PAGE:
SIBYLLE KNEISSL MK, ANDREA FUCHS-BAUMGARTINGER, BARBARA NELL,.
Veterinary Radiology & Ultrasound 2007;48:403-408.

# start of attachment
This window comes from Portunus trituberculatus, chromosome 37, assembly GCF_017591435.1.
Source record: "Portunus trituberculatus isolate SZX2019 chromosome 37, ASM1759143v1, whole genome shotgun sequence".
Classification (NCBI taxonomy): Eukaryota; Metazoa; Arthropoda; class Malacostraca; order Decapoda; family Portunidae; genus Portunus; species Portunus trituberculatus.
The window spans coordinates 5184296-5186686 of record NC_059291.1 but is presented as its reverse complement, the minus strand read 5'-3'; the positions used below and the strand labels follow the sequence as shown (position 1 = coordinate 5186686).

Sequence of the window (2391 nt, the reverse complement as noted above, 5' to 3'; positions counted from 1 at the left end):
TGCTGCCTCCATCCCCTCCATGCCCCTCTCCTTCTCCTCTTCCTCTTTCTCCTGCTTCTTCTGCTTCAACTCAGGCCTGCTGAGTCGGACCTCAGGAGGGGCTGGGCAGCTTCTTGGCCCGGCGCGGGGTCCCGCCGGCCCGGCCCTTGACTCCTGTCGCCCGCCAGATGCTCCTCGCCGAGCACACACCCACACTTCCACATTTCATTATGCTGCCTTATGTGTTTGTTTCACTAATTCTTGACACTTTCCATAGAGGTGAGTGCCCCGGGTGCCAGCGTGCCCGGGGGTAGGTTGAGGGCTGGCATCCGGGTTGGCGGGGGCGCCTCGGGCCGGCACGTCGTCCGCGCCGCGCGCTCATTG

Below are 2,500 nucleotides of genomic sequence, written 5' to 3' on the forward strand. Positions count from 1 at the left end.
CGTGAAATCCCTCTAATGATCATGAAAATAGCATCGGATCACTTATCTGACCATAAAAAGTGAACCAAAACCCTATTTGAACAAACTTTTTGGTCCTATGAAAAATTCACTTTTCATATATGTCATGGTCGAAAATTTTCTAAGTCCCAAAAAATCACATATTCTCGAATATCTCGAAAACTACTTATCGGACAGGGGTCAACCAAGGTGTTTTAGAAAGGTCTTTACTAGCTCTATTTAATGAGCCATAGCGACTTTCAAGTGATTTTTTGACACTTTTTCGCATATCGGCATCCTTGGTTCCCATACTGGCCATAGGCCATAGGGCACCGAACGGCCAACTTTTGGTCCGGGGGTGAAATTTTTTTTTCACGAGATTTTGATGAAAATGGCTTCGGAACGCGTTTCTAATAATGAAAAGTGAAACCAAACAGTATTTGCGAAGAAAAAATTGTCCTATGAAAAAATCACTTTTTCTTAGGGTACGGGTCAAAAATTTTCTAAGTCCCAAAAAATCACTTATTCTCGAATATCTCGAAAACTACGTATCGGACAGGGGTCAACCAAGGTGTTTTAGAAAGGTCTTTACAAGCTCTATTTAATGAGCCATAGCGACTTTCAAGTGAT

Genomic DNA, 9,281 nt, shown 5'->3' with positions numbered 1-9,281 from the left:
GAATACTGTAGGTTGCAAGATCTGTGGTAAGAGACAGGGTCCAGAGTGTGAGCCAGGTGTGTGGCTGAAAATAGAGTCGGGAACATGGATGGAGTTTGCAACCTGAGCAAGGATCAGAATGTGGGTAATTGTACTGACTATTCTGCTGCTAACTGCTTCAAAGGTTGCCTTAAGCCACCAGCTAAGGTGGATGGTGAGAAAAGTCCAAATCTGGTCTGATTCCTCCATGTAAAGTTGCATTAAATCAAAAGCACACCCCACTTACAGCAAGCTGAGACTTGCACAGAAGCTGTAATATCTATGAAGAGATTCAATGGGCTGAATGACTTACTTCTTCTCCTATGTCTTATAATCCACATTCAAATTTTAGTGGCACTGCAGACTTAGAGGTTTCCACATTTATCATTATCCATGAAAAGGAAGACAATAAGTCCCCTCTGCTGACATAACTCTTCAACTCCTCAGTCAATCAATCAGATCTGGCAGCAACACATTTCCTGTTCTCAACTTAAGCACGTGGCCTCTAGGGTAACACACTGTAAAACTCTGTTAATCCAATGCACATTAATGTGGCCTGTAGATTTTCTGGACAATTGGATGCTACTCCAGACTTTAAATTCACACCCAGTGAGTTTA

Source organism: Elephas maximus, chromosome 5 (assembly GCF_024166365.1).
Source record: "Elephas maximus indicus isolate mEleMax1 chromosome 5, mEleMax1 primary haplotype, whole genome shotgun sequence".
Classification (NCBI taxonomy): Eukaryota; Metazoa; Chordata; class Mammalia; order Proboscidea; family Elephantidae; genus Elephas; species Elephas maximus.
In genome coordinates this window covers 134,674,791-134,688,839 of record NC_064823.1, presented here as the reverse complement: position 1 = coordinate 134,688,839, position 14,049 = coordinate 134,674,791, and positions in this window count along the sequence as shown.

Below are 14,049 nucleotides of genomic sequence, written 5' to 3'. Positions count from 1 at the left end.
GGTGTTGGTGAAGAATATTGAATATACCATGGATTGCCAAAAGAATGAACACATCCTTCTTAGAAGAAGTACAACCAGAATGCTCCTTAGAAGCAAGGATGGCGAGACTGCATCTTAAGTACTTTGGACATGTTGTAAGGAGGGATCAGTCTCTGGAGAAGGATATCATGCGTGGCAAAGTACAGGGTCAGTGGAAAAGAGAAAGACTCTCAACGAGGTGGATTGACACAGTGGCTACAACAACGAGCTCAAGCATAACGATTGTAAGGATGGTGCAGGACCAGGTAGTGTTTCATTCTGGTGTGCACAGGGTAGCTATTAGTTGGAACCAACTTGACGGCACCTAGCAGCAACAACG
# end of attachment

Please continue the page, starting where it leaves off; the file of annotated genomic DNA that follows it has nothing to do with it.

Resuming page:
This retrospective study describes the clinical and magnetic resonance (MR) imaging features of chronic orbital inflammation with intracranial extension in four dogs (two Dachshunds, one Labrador, one Swiss Mountain). Intracranial extension was observed through the optic canal (n=1), the orbital fissure (n=4), and the alar canal (n=1). On T1-weighted images structures within the affected skull foramina could not be clearly differentiated, but were all collectively isointense to hypointense compared with the contralateral, unaffected side, or compared with gray matter. On T2-, short tau inversion recovery (STIR)-, or fluid-attenuated inversion recovery (FLAIR)-weighted images structures within the affected skull foramina appeared hyperintense compared with gray matter, and extended with increased signal into the rostral cranial fossa (n=1) and middle cranial fossa (n=4). Contrast enhancement at the level of the affected skull foramina as well as at the skull base in continuity with the orbital fissure was observed in all patients. Brain edema or definite meningeal enhancement could not be observed, but a close anatomic relationship of the abnormal tissue to the cavernous sinus was seen in two patients. Diagnosis was confirmed in three dogs (one cytology, two biopsy, one necropsy) and was presumptive in one based on clinical improvement after treatment. This study is limited by its small sample size, but provides evidence for a potential risk of intracranial extension of chronic orbital inflammation. This condition can be identified best by abnormal signal increase at the orbital fissure on transverse T2-weighted images, on dorsal STIR images, or on postcontrast transverse or dorsal images.